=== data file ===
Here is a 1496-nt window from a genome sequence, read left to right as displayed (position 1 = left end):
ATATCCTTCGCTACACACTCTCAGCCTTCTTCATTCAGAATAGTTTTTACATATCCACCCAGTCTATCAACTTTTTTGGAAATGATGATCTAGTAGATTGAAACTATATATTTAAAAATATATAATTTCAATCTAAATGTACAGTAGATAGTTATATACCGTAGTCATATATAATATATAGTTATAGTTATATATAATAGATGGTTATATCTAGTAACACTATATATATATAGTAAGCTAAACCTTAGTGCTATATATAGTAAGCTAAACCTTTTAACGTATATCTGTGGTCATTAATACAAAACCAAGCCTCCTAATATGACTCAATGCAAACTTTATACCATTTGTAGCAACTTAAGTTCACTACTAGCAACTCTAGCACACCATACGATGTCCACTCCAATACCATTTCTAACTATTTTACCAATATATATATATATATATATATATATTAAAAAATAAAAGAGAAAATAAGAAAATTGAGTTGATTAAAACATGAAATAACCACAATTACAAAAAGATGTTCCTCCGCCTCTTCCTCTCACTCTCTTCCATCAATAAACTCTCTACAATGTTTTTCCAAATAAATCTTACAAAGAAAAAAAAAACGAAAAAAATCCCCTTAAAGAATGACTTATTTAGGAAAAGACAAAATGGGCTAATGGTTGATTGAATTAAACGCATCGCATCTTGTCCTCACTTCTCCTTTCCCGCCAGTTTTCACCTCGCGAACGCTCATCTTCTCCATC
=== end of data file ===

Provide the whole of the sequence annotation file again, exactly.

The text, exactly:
Here is a 1496-nt window from a genome sequence, read left to right as displayed (position 1 = left end):
ATATCCTTCGCTACACACTCTCAGCCTTCTTCATTCAGAATAGTTTTTACATATCCACCCAGTCTATCAACTTTTTTGGAAATGATGATCTAGTAGATTGAAACTATATATTTAAAAATATATAATTTCAATCTAAATGTACAGTAGATAGTTATATACCGTAGTCATATATAATATATAGTTATAGTTATATATAATAGATGGTTATATCTAGTAACACTATATATATATAGTAAGCTAAACCTTAGTGCTATATATAGTAAGCTAAACCTTTTAACGTATATCTGTGGTCATTAATACAAAACCAAGCCTCCTAATATGACTCAATGCAAACTTTATACCATTTGTAGCAACTTAAGTTCACTACTAGCAACTCTAGCACACCATACGATGTCCACTCCAATACCATTTCTAACTATTTTACCAATATATATATATATATATATATATATTAAAAAATAAAAGAGAAAATAAGAAAATTGAGTTGATTAAAACATGAAATAACCACAATTACAAAAAGATGTTCCTCCGCCTCTTCCTCTCACTCTCTTCCATCAATAAACTCTCTACAATGTTTTTCCAAATAAATCTTACAAAGAAAAAAAAAACGAAAAAAATCCCCTTAAAGAATGACTTATTTAGGAAAAGACAAAATGGGCTAATGGTTGATTGAATTAAACGCATCGCATCTTGTCCTCACTTCTCCTTTCCCGCCAGTTTTCACCTCGCGAACGCTCATCTTCTCCATC